Fish Soup by Margarita García Robayo

Robayo's distinct characters and fascinating stories is another hit from publishing newcomers Charco Press

Book Review by Laura Waddell | 14 May 2018
Book title: Fish Soup
Author: Margarita García Robayo, translated by Charlotte Coombe.

Fish Soup is comprised of two novellas and an award winning short story collection. Colombian author Margarita Garcia Robayo has been translated by Charlotte Coombe for newcomers Charco Press, who recently made it onto the Man Booker International longlist in their first year of existence with Ariana Harwicz’s Die, My Love. If the sleek, minimalist covers weren’t enough to grab your attention, their impressive curation of impactful Latin American literature packs a punch, and Fish Soup is another book to further their already excellent reputation.

Well named for its amalgamation of parts which simmer together harmoniously, Fish Soup is a satisfying read, despite the two instances where the dish appears and disgusts those around for its stink. Characters are distinctly drawn, but many have in common a sense of slow burning dissatisfaction with their lives, and are often on the cusp of change which doesn’t necessarily promise improvement, whether through travel, reunions or break-ups, or states of altered consciousness.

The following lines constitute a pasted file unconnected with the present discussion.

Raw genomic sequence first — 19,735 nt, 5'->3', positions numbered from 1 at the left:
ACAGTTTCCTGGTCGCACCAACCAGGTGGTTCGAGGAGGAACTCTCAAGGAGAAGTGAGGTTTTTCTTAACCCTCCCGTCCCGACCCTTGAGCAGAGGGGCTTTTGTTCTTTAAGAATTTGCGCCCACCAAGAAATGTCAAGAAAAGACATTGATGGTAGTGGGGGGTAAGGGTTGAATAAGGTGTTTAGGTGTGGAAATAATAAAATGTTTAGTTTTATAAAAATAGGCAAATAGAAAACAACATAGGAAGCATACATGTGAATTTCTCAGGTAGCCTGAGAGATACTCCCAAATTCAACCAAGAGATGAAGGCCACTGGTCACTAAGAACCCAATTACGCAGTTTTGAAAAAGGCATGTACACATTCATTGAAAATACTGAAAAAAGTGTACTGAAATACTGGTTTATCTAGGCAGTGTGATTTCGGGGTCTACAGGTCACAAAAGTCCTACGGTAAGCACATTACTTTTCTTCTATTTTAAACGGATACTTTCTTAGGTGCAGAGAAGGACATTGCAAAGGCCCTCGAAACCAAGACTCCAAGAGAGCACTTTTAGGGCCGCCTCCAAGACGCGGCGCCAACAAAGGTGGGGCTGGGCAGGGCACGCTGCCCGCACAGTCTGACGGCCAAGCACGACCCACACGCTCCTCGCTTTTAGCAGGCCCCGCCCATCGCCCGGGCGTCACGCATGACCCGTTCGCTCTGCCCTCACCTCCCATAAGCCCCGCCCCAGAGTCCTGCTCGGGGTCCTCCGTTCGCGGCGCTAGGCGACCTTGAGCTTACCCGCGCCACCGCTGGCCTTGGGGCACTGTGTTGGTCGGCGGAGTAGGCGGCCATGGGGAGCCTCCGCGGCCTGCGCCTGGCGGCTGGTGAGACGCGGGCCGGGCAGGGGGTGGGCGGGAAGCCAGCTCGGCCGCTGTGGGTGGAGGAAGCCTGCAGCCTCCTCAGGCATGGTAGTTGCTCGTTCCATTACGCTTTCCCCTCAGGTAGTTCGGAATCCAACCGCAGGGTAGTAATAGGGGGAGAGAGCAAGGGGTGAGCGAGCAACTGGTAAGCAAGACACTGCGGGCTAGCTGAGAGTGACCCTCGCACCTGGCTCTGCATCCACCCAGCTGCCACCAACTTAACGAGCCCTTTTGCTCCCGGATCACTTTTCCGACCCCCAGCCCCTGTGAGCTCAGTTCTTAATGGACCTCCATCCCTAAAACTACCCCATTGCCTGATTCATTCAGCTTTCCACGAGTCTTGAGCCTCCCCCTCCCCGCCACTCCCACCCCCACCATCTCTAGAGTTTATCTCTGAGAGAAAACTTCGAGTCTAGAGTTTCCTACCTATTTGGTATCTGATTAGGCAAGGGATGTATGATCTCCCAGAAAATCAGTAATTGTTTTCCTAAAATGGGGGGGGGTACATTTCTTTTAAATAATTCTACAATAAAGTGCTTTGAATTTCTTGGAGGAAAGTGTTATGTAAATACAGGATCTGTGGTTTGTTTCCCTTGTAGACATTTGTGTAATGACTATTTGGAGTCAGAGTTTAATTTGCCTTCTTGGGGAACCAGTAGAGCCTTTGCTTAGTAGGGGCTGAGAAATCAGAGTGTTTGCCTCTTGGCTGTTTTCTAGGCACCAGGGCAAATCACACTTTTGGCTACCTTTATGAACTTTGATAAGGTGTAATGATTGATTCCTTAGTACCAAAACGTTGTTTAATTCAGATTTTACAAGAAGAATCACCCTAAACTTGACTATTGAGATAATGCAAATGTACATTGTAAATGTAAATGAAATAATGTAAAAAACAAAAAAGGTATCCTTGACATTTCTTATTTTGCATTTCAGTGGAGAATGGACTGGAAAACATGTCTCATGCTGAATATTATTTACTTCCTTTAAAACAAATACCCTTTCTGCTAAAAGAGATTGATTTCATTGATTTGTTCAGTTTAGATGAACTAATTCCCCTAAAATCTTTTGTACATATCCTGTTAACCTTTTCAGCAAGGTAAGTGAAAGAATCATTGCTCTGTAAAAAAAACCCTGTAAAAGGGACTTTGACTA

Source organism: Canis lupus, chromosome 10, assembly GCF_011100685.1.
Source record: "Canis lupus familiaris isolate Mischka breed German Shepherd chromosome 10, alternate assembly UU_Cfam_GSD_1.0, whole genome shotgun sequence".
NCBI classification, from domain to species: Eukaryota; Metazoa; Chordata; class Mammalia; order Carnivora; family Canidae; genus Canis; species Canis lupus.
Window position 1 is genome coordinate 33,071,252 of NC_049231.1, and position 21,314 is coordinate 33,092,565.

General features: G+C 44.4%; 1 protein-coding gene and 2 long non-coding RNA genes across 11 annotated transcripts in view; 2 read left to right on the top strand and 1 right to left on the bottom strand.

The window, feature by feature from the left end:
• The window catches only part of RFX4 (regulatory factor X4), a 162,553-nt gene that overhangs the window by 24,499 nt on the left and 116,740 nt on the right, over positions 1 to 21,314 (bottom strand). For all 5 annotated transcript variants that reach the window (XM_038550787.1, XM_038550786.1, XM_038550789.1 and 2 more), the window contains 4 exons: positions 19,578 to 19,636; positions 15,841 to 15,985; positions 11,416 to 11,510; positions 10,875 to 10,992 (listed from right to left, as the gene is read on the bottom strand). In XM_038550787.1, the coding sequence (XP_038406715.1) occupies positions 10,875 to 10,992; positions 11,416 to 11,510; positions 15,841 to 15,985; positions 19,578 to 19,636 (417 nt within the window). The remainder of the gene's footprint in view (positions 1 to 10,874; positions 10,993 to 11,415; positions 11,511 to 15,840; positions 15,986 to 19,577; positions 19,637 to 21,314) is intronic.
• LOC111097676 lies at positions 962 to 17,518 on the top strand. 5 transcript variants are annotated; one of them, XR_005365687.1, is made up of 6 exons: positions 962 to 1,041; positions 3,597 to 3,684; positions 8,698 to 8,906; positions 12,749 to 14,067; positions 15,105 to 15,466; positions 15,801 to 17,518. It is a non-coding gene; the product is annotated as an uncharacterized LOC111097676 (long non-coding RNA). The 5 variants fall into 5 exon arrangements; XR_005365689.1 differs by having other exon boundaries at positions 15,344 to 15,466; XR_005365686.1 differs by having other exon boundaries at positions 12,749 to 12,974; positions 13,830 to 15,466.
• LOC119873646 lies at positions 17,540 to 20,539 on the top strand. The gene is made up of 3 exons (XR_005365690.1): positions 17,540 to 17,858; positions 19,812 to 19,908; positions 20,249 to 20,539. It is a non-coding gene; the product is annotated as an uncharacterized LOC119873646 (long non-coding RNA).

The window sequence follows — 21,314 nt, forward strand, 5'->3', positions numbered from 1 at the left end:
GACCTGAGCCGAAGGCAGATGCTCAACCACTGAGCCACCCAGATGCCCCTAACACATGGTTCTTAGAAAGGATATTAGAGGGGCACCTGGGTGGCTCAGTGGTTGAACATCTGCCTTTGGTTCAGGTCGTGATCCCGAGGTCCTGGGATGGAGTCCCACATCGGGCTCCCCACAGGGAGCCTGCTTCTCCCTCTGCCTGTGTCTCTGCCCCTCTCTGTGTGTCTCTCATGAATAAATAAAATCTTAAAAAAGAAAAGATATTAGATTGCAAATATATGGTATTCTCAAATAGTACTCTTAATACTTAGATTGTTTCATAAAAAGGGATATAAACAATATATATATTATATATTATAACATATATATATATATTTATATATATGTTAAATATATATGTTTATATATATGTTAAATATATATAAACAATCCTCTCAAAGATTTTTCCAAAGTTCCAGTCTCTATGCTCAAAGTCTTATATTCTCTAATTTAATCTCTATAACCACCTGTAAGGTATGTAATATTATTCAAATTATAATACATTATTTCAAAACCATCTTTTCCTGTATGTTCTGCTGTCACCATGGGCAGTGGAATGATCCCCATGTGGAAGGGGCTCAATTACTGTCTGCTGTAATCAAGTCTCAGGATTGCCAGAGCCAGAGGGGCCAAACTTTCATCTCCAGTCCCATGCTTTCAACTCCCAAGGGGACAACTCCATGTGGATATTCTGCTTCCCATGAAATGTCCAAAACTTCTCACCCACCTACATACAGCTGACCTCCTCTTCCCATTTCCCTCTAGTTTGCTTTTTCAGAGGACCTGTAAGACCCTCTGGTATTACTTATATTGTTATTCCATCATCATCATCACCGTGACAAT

There’s plenty of emotional disconnect in desires unrealised or mistruths left to linger. On travelling: 'Perhaps it was an acquired taste, she thought, like eating blue cheese.' Another character finds himself at odds with his stay in “the biggest hotel in Europe,” which is emblazoned on ashtrays and recited by porters. From seaside fish shacks to conferences which are an excuse to visit a city, Fish Soup’s stories are fascinating studies of disassociation. [Laura Waddell]

Fish Soup is translated by Charlotte Coombe
Charco Press, 25 May, £9.99